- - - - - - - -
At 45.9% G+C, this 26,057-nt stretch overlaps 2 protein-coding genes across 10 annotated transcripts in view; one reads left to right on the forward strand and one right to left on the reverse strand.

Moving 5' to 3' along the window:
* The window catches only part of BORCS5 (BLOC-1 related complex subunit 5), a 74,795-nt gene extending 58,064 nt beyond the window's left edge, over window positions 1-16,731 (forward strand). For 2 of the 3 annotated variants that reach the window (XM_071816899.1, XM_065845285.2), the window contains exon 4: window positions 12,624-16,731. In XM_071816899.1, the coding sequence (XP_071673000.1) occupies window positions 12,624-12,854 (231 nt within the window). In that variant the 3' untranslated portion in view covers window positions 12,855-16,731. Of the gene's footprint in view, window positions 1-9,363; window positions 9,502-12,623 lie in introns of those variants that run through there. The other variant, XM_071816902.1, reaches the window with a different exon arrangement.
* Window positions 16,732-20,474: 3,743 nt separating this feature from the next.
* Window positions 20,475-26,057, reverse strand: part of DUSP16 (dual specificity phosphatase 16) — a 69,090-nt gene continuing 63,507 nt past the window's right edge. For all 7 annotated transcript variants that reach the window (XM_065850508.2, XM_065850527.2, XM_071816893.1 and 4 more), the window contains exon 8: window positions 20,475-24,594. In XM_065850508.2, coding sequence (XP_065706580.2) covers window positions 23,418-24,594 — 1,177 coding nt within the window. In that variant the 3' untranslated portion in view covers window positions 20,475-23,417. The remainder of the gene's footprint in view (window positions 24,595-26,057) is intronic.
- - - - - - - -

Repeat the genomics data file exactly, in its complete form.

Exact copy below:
At 45.9% G+C, this 26,057-nt stretch overlaps 2 protein-coding genes across 10 annotated transcripts in view; one reads left to right on the forward strand and one right to left on the reverse strand.

Moving 5' to 3' along the window:
* The window catches only part of BORCS5 (BLOC-1 related complex subunit 5), a 74,795-nt gene extending 58,064 nt beyond the window's left edge, over window positions 1-16,731 (forward strand). For 2 of the 3 annotated variants that reach the window (XM_071816899.1, XM_065845285.2), the window contains exon 4: window positions 12,624-16,731. In XM_071816899.1, the coding sequence (XP_071673000.1) occupies window positions 12,624-12,854 (231 nt within the window). In that variant the 3' untranslated portion in view covers window positions 12,855-16,731. Of the gene's footprint in view, window positions 1-9,363; window positions 9,502-12,623 lie in introns of those variants that run through there. The other variant, XM_071816902.1, reaches the window with a different exon arrangement.
* Window positions 16,732-20,474: 3,743 nt separating this feature from the next.
* Window positions 20,475-26,057, reverse strand: part of DUSP16 (dual specificity phosphatase 16) — a 69,090-nt gene continuing 63,507 nt past the window's right edge. For all 7 annotated transcript variants that reach the window (XM_065850508.2, XM_065850527.2, XM_071816893.1 and 4 more), the window contains exon 8: window positions 20,475-24,594. In XM_065850508.2, coding sequence (XP_065706580.2) covers window positions 23,418-24,594 — 1,177 coding nt within the window. In that variant the 3' untranslated portion in view covers window positions 20,475-23,417. The remainder of the gene's footprint in view (window positions 24,595-26,057) is intronic.